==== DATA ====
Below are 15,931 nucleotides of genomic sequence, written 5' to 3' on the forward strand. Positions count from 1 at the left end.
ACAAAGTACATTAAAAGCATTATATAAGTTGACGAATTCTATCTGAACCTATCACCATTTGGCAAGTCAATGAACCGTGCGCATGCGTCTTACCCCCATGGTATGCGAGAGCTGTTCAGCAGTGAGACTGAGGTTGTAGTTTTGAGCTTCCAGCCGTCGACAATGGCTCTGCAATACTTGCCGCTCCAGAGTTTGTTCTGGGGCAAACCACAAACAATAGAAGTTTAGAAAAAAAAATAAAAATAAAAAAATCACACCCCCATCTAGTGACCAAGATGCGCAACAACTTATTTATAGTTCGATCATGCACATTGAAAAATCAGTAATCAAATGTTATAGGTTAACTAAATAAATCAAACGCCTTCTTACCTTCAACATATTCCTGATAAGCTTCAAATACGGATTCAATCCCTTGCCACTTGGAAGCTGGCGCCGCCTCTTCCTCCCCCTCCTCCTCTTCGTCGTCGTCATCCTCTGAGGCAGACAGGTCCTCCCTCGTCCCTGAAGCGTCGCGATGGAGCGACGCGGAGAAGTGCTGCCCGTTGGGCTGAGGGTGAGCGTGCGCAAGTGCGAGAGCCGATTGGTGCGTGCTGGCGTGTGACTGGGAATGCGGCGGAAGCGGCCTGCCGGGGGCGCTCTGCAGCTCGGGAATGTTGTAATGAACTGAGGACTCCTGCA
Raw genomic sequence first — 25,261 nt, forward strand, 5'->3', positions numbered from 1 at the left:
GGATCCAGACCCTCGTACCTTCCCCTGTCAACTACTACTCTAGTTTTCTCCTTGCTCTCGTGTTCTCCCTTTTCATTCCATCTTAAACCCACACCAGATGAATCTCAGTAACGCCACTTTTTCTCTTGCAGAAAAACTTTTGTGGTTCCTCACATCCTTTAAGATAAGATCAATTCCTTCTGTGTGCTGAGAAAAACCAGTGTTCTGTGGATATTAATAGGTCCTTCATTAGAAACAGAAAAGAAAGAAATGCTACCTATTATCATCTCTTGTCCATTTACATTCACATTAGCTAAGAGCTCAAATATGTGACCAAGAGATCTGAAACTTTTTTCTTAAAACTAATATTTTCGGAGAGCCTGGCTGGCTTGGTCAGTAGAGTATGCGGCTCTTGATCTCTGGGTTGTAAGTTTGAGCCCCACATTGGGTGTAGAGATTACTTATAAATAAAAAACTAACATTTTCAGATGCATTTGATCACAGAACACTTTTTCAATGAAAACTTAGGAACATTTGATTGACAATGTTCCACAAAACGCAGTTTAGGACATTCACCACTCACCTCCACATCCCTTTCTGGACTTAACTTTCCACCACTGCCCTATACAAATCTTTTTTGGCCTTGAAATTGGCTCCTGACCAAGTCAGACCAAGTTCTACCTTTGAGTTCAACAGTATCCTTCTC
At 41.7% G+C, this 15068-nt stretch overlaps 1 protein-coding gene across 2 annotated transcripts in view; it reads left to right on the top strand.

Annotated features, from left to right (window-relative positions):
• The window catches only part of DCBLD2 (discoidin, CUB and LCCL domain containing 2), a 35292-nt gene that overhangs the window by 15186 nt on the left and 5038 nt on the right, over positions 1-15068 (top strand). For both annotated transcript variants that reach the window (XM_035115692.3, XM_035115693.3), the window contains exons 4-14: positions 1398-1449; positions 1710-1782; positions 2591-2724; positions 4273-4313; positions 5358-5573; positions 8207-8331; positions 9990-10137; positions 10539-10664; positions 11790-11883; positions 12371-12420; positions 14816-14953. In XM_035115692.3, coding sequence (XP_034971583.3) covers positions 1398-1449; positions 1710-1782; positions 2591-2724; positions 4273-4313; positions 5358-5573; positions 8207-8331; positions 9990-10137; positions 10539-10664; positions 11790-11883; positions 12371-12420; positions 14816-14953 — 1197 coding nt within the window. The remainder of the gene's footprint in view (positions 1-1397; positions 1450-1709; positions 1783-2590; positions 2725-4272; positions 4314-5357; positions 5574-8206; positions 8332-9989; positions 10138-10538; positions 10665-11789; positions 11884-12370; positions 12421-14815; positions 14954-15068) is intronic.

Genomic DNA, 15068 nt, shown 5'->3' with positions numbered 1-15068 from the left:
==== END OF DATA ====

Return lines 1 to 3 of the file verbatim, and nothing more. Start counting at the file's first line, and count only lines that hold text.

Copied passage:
Below are 15,931 nucleotides of genomic sequence, written 5' to 3' on the forward strand. Positions count from 1 at the left end.
ACAAAGTACATTAAAAGCATTATATAAGTTGACGAATTCTATCTGAACCTATCACCATTTGGCAAGTCAATGAACCGTGCGCATGCGTCTTACCCCCATGGTATGCGAGAGCTGTTCAGCAGTGAGACTGAGGTTGTAGTTTTGAGCTTCCAGCCGTCGACAATGGCTCTGCAATACTTGCCGCTCCAGAGTTTGTTCTGGGGCAAACCACAAACAATAGAAGTTTAGAAAAAAAAATAAAAATAAAAAAATCACACCCCCATCTAGTGACCAAGATGCGCAACAACTTATTTATAGTTCGATCATGCACATTGAAAAATCAGTAATCAAATGTTATAGGTTAACTAAATAAATCAAACGCCTTCTTACCTTCAACATATTCCTGATAAGCTTCAAATACGGATTCAATCCCTTGCCACTTGGAAGCTGGCGCCGCCTCTTCCTCCCCCTCCTCCTCTTCGTCGTCGTCATCCTCTGAGGCAGACAGGTCCTCCCTCGTCCCTGAAGCGTCGCGATGGAGCGACGCGGAGAAGTGCTGCCCGTTGGGCTGAGGGTGAGCGTGCGCAAGTGCGAGAGCCGATTGGTGCGTGCTGGCGTGTGACTGGGAATGCGGCGGAAGCGGCCTGCCGGGGGCGCTCTGCAGCTCGGGAATGTTGTAATGAACTGAGGACTCCTGCA
Raw genomic sequence first — 25,261 nt, forward strand, 5'->3', positions numbered from 1 at the left: